Pete Gamlin

Yes, you read that correctly: Aging weed is becoming a thing. A tasty, interesting, and beautiful thing. Just like wine lovers know their preferred grapes and vineyards, weed smokers can now choose between different vintages of pot.

This is still on the cutting edge of the industry. I've asked around for years if anyone was aging pot, but it wasn't until a couple of months ago that I finally found someone intentionally doing so. At the SunCup in downtown Seattle, a competition for Washington's outdoor farmers, I heard CannaSol was sending two vintages of their Alice in Wonderland strain, one grown in 2017 and one grown in 2016, to Pearl Extracts, where they would be processed into vape cartridges.

A month later, I was getting a tour of Pearl Extracts' scrappy extraction lab in West Seattle. Greg Shaw, one of the founders and owners of Pearl, showed me their supercritical CO2 machines, where cannabis concentrates are made by combining flower and pressurized carbon dioxide. Then he handed me two black vape pens, each filled with a different vintage.

I giddily walked out the front door and inhaled the 2017 vintage. It tasted like flowers, with a gentle sweetness. I then excitedly switched to the 2016 vintage and took a deep breath.

Freshly harvested weed needs to be cured before it can be smoked, a process that drops its moisture content, increases the amount of THC present, and stabilizes its profile of terpenes (the aromatic oils that give pot its flavor). Aging weed beyond that initial cure can sometimes create entirely new flavor profiles, according to Joe Edwards, one of the few experts in cannabis aging and a vice president at the Denver company Yofumo. Yofumo sells state-of-the-art cannabis curing equipment. "What we actually see is a maturation of terpenes and cannabinoid profiles over time," Edwards said.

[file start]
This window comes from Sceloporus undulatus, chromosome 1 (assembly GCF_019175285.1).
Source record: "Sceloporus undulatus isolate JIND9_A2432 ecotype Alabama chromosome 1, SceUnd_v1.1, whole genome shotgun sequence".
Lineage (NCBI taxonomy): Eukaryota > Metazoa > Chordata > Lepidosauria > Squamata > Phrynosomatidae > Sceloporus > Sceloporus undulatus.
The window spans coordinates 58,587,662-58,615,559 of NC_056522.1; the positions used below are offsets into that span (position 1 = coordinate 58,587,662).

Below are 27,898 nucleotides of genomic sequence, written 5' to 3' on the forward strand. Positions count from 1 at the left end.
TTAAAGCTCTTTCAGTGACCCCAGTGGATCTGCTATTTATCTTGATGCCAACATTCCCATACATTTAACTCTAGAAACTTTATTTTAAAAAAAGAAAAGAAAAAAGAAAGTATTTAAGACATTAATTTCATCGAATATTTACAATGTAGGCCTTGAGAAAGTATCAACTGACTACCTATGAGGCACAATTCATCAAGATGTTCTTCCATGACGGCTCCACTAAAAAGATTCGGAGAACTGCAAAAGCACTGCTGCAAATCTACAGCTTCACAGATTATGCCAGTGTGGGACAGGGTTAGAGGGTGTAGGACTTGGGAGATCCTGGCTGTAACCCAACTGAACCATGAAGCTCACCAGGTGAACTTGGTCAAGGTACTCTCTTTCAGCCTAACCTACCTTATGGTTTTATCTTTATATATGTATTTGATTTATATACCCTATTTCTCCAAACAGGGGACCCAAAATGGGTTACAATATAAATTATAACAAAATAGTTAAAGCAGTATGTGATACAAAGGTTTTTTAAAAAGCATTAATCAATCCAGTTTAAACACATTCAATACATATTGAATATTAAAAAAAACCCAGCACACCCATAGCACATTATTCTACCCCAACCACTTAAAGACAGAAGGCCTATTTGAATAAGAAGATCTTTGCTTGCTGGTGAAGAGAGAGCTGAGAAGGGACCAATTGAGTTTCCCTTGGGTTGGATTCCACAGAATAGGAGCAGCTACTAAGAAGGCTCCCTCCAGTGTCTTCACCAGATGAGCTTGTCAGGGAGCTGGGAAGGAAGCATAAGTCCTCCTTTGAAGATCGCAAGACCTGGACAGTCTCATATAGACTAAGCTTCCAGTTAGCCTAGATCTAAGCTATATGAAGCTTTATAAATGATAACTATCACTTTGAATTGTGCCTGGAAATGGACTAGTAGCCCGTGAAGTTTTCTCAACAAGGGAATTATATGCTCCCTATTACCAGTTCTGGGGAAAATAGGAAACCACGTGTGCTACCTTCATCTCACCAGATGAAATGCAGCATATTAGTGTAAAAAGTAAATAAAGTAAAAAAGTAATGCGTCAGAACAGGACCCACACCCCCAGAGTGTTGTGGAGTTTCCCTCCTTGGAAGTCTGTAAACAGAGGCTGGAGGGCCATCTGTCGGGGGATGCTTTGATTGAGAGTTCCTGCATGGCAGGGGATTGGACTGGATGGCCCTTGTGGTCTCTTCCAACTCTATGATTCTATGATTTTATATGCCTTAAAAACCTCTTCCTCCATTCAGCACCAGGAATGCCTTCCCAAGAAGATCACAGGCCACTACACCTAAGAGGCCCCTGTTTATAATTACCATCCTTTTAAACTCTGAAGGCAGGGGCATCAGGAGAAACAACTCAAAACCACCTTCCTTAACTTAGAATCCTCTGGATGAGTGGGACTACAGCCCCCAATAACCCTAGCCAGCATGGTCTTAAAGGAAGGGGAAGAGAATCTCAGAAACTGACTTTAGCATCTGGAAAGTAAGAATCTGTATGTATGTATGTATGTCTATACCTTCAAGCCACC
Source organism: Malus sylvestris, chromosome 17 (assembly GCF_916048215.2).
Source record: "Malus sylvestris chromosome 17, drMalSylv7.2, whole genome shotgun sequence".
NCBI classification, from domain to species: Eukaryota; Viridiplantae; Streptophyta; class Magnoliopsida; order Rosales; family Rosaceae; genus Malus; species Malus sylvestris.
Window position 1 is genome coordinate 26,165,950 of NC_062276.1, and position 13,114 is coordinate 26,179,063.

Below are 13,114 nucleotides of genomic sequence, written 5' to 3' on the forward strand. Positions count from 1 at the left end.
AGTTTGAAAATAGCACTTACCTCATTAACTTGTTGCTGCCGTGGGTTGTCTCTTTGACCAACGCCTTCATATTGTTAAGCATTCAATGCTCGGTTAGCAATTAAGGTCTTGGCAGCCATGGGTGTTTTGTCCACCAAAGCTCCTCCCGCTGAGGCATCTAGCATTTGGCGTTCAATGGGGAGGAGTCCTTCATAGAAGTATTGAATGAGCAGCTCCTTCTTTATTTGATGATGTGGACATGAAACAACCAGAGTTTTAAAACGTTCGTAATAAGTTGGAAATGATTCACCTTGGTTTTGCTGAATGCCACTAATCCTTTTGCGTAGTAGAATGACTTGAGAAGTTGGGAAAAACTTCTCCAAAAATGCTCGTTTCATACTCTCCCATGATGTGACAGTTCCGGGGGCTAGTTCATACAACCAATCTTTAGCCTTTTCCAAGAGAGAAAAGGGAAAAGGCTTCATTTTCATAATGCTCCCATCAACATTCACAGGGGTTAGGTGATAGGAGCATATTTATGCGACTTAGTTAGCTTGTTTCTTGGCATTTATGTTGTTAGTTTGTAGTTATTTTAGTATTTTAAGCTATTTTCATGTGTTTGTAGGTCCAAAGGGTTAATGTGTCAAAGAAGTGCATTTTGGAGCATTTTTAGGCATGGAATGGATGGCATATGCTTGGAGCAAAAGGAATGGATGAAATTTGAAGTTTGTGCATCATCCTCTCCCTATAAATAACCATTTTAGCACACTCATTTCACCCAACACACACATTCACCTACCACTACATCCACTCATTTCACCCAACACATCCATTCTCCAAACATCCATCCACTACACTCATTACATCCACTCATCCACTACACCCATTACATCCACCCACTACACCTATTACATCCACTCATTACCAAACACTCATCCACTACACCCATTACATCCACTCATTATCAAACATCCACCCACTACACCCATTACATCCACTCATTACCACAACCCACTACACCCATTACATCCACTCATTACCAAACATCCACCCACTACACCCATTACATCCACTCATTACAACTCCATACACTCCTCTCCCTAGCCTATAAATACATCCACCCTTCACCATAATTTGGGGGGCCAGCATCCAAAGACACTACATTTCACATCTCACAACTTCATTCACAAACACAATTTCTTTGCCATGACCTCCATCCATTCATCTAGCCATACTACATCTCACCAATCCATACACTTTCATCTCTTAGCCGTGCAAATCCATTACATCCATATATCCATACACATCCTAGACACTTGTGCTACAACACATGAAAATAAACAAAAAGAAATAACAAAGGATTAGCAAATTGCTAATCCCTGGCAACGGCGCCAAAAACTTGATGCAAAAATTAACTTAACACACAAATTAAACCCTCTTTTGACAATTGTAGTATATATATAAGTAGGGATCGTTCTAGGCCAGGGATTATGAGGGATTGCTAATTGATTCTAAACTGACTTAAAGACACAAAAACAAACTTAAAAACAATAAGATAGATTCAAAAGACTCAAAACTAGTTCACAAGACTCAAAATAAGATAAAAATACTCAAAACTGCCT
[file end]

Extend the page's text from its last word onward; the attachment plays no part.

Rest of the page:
Not all strains age the same. Some pot will quickly lose its flavor, while other strains will develop a flavor profile that is stable for years. And then there's a third category, what Edwards calls the "terpene flip." This is when a strain develops entirely new flavors with age. I asked him for an example, and he described a strain called Cherry Lime Haze that he aged for years.

"The first 90 days, it was a bubbly, light lemon-lime, and then it began to muddle, and then it became a beautiful, rich, dark cherry," Edwards said.

Back to the Alice in Wonderland vintages in the vape pens. Was the flavor wildly different? Did aging have a dramatic effect? I wouldn't describe what happened to the Alice in Wonderland flavors as a terpene flip, but I did detect a casual terpene turn. The 2016 vintage had a similar floral character to the 2017, but with more of an earthy aroma. I switched back to the 2017 vintage and I noticed it had a pronounced sweetness, then back to the 2016 and I noticed a bit of peppery flavor. There were differences, but they were more subtle than extreme.

Interestingly, according to lab reports, the 2016 vintage actually had more terpenes (5.6 percent) than the fresher 2017 vintage (4.1 percent). That's counterintuitive in some ways—terpenes are thought to generally reduce over time—but it also shows how different growing seasons produce different results. The 2016 vintage also had considerably more cannabinol, an extremely sedative cannabinoid that THC turns into with time.

Just like the same wine from the same vineyard will be different from year to year, so will outdoor pot grown at the same farm.

Don't be surprised if your next visit to the pot shop includes not only a choice between two different strains, but also two different vintages.